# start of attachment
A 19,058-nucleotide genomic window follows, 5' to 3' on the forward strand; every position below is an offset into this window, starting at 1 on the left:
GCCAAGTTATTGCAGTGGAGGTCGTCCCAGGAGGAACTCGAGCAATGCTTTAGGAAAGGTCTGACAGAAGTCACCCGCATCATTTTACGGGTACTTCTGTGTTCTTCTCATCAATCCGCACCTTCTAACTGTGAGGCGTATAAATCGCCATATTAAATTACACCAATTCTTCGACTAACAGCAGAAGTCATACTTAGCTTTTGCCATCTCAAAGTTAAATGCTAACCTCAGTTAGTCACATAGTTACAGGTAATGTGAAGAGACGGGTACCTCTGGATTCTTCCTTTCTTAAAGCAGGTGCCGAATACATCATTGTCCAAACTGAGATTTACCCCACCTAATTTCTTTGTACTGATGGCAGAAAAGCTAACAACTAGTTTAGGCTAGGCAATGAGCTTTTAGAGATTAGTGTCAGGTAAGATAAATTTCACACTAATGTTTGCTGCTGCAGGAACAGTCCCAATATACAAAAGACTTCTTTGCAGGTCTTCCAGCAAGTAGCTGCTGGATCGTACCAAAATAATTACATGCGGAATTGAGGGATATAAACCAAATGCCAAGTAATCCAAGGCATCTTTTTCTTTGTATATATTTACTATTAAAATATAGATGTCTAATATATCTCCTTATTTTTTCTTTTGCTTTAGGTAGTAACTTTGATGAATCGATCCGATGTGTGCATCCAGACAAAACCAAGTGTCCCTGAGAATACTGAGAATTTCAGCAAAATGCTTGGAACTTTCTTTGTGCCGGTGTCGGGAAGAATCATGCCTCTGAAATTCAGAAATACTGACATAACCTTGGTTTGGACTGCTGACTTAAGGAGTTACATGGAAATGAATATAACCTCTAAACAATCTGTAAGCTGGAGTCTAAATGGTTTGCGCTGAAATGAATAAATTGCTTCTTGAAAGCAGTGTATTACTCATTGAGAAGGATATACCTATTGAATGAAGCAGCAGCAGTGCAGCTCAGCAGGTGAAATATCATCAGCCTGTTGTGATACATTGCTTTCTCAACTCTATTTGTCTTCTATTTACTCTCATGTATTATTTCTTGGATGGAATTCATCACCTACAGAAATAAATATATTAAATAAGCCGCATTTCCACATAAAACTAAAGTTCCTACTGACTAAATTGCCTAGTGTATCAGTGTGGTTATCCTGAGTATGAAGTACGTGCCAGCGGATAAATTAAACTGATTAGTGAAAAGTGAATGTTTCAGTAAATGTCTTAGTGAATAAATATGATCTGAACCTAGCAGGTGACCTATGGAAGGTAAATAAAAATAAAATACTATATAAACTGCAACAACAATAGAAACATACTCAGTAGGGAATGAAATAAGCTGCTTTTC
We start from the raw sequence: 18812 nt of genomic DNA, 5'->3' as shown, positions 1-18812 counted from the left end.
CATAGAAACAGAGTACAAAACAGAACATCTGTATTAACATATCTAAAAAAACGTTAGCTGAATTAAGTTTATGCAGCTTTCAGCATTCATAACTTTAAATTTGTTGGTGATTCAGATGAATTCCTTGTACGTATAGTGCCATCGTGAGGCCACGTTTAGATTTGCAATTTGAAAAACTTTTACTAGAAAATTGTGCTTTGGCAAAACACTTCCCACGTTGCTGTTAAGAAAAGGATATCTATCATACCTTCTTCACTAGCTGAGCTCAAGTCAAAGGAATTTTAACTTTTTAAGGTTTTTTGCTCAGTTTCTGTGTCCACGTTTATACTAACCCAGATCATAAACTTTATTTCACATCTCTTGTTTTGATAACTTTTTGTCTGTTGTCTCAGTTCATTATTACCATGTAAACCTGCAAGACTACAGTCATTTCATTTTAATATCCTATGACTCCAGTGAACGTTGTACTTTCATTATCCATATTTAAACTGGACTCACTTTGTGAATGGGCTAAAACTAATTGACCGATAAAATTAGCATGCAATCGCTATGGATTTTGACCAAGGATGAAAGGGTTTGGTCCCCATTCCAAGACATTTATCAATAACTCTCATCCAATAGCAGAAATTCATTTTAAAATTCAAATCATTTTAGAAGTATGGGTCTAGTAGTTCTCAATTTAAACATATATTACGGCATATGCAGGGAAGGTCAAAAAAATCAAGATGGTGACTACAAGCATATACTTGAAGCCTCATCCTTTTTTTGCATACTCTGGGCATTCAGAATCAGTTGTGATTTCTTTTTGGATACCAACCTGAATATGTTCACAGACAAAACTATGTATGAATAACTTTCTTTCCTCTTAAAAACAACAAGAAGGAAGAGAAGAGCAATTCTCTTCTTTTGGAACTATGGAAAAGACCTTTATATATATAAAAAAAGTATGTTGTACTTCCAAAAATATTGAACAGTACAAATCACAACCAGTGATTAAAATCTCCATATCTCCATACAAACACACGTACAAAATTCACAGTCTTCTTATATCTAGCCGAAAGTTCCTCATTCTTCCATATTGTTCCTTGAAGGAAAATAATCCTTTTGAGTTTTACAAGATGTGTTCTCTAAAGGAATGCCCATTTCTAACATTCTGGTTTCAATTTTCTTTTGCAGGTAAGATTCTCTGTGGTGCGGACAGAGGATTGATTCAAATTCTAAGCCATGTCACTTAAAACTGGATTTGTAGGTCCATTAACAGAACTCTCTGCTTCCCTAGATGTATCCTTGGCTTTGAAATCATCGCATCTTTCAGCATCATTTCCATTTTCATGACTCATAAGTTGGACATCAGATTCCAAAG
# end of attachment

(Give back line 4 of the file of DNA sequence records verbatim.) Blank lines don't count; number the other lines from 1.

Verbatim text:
CATAGAAACAGAGTACAAAACAGAACATCTGTATTAACATATCTAAAAAAACGTTAGCTGAATTAAGTTTATGCAGCTTTCAGCATTCATAACTTTAAATTTGTTGGTGATTCAGATGAATTCCTTGTACGTATAGTGCCATCGTGAGGCCACGTTTAGATTTGCAATTTGAAAAACTTTTACTAGAAAATTGTGCTTTGGCAAAACACTTCCCACGTTGCTGTTAAGAAAAGGATATCTATCATACCTTCTTCACTAGCTGAGCTCAAGTCAAAGGAATTTTAACTTTTTAAGGTTTTTTGCTCAGTTTCTGTGTCCACGTTTATACTAACCCAGATCATAAACTTTATTTCACATCTCTTGTTTTGATAACTTTTTGTCTGTTGTCTCAGTTCATTATTACCATGTAAACCTGCAAGACTACAGTCATTTCATTTTAATATCCTATGACTCCAGTGAACGTTGTACTTTCATTATCCATATTTAAACTGGACTCACTTTGTGAATGGGCTAAAACTAATTGACCGATAAAATTAGCATGCAATCGCTATGGATTTTGACCAAGGATGAAAGGGTTTGGTCCCCATTCCAAGACATTTATCAATAACTCTCATCCAATAGCAGAAATTCATTTTAAAATTCAAATCATTTTAGAAGTATGGGTCTAGTAGTTCTCAATTTAAACATATATTACGGCATATGCAGGGAAGGTCAAAAAAATCAAGATGGTGACTACAAGCATATACTTGAAGCCTCATCCTTTTTTTGCATACTCTGGGCATTCAGAATCAGTTGTGATTTCTTTTTGGATACCAACCTGAATATGTTCACAGACAAAACTATGTATGAATAACTTTCTTTCCTCTTAAAAACAACAAGAAGGAAGAGAAGAGCAATTCTCTTCTTTTGGAACTATGGAAAAGACCTTTATATATATAAAAAAAGTATGTTGTACTTCCAAAAATATTGAACAGTACAAATCACAACCAGTGATTAAAATCTCCATATCTCCATACAAACACACGTACAAAATTCACAGTCTTCTTATATCTAGCCGAAAGTTCCTCATTCTTCCATATTGTTCCTTGAAGGAAAATAATCCTTTTGAGTTTTACAAGATGTGTTCTCTAAAGGAATGCCCATTTCTAACATTCTGGTTTCAATTTTCTTTTGCAGGTAAGATTCTCTGTGGTGCGGACAGAGGATTGATTCAAATTCTAAGCCATGTCACTTAAAACTGGATTTGTAGGTCCATTAACAGAACTCTCTGCTTCCCTAGATGTATCCTTGGCTTTGAAATCATCGCATCTTTCAGCATCATTTCCATTTTCATGACTCATAAGTTGGACATCAGATTCCAAAG